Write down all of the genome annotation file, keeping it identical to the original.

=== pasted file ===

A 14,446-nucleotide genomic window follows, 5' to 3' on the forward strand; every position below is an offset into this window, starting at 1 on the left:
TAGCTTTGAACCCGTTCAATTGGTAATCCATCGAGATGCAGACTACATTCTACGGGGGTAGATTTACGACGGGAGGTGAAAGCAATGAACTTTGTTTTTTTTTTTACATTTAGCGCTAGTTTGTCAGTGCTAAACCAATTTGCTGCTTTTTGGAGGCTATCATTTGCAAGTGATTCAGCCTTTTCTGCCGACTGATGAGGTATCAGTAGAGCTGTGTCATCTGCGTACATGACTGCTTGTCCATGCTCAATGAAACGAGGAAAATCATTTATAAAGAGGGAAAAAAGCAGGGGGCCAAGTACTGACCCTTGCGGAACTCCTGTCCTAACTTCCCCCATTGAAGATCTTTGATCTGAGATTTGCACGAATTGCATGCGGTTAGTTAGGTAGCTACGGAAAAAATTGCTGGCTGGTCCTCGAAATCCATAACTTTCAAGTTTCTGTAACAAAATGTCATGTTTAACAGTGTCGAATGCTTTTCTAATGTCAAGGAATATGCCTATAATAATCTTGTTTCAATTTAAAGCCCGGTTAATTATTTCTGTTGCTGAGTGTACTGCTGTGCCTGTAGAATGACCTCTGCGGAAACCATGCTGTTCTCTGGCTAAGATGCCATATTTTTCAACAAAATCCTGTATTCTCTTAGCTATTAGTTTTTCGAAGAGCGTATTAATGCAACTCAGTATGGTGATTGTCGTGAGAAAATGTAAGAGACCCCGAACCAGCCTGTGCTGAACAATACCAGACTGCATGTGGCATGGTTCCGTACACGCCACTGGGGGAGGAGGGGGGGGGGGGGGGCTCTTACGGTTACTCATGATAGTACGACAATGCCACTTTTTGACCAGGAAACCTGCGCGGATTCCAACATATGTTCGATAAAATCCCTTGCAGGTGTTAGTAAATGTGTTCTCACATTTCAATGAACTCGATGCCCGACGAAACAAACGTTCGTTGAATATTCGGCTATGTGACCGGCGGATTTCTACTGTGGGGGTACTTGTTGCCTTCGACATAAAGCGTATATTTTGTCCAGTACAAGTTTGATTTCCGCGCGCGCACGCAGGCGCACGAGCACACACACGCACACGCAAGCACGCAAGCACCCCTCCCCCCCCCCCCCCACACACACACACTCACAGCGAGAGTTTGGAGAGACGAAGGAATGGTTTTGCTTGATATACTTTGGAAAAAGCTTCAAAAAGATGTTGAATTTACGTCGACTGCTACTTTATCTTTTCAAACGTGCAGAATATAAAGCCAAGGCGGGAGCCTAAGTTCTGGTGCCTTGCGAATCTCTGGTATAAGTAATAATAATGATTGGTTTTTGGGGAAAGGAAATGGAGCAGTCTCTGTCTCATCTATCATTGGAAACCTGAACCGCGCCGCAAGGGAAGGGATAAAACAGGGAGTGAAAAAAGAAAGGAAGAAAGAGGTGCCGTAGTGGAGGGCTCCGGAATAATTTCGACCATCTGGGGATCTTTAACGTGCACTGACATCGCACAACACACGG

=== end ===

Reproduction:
A 14,446-nucleotide genomic window follows, 5' to 3' on the forward strand; every position below is an offset into this window, starting at 1 on the left:
TAGCTTTGAACCCGTTCAATTGGTAATCCATCGAGATGCAGACTACATTCTACGGGGGTAGATTTACGACGGGAGGTGAAAGCAATGAACTTTGTTTTTTTTTTTACATTTAGCGCTAGTTTGTCAGTGCTAAACCAATTTGCTGCTTTTTGGAGGCTATCATTTGCAAGTGATTCAGCCTTTTCTGCCGACTGATGAGGTATCAGTAGAGCTGTGTCATCTGCGTACATGACTGCTTGTCCATGCTCAATGAAACGAGGAAAATCATTTATAAAGAGGGAAAAAAGCAGGGGGCCAAGTACTGACCCTTGCGGAACTCCTGTCCTAACTTCCCCCATTGAAGATCTTTGATCTGAGATTTGCACGAATTGCATGCGGTTAGTTAGGTAGCTACGGAAAAAATTGCTGGCTGGTCCTCGAAATCCATAACTTTCAAGTTTCTGTAACAAAATGTCATGTTTAACAGTGTCGAATGCTTTTCTAATGTCAAGGAATATGCCTATAATAATCTTGTTTCAATTTAAAGCCCGGTTAATTATTTCTGTTGCTGAGTGTACTGCTGTGCCTGTAGAATGACCTCTGCGGAAACCATGCTGTTCTCTGGCTAAGATGCCATATTTTTCAACAAAATCCTGTATTCTCTTAGCTATTAGTTTTTCGAAGAGCGTATTAATGCAACTCAGTATGGTGATTGTCGTGAGAAAATGTAAGAGACCCCGAACCAGCCTGTGCTGAACAATACCAGACTGCATGTGGCATGGTTCCGTACACGCCACTGGGGGAGGAGGGGGGGGGGGGGGGCTCTTACGGTTACTCATGATAGTACGACAATGCCACTTTTTGACCAGGAAACCTGCGCGGATTCCAACATATGTTCGATAAAATCCCTTGCAGGTGTTAGTAAATGTGTTCTCACATTTCAATGAACTCGATGCCCGACGAAACAAACGTTCGTTGAATATTCGGCTATGTGACCGGCGGATTTCTACTGTGGGGGTACTTGTTGCCTTCGACATAAAGCGTATATTTTGTCCAGTACAAGTTTGATTTCCGCGCGCGCACGCAGGCGCACGAGCACACACACGCACACGCAAGCACGCAAGCACCCCTCCCCCCCCCCCCCCACACACACACACTCACAGCGAGAGTTTGGAGAGACGAAGGAATGGTTTTGCTTGATATACTTTGGAAAAAGCTTCAAAAAGATGTTGAATTTACGTCGACTGCTACTTTATCTTTTCAAACGTGCAGAATATAAAGCCAAGGCGGGAGCCTAAGTTCTGGTGCCTTGCGAATCTCTGGTATAAGTAATAATAATGATTGGTTTTTGGGGAAAGGAAATGGAGCAGTCTCTGTCTCATCTATCATTGGAAACCTGAACCGCGCCGCAAGGGAAGGGATAAAACAGGGAGTGAAAAAAGAAAGGAAGAAAGAGGTGCCGTAGTGGAGGGCTCCGGAATAATTTCGACCATCTGGGGATCTTTAACGTGCACTGACATCGCACAACACACGG